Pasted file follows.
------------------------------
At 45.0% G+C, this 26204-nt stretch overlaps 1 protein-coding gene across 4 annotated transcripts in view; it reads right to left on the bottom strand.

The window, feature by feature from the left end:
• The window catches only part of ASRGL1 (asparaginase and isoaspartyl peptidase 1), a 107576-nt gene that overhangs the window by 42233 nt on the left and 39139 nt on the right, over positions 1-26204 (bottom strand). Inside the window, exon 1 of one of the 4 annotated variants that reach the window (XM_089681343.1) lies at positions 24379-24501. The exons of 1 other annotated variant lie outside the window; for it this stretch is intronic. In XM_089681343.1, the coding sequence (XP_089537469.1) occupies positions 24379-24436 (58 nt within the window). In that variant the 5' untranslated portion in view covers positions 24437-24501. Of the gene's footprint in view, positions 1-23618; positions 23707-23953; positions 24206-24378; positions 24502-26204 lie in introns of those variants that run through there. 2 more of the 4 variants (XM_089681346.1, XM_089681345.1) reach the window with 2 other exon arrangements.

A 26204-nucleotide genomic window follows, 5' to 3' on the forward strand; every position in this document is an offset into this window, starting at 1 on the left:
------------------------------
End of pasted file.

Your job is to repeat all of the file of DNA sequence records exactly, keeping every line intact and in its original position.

At 45.0% G+C, this 26204-nt stretch overlaps 1 protein-coding gene across 4 annotated transcripts in view; it reads right to left on the bottom strand.

The window, feature by feature from the left end:
• The window catches only part of ASRGL1 (asparaginase and isoaspartyl peptidase 1), a 107576-nt gene that overhangs the window by 42233 nt on the left and 39139 nt on the right, over positions 1-26204 (bottom strand). Inside the window, exon 1 of one of the 4 annotated variants that reach the window (XM_089681343.1) lies at positions 24379-24501. The exons of 1 other annotated variant lie outside the window; for it this stretch is intronic. In XM_089681343.1, the coding sequence (XP_089537469.1) occupies positions 24379-24436 (58 nt within the window). In that variant the 5' untranslated portion in view covers positions 24437-24501. Of the gene's footprint in view, positions 1-23618; positions 23707-23953; positions 24206-24378; positions 24502-26204 lie in introns of those variants that run through there. 2 more of the 4 variants (XM_089681346.1, XM_089681345.1) reach the window with 2 other exon arrangements.

A 26204-nucleotide genomic window follows, 5' to 3' on the forward strand; every position in this document is an offset into this window, starting at 1 on the left: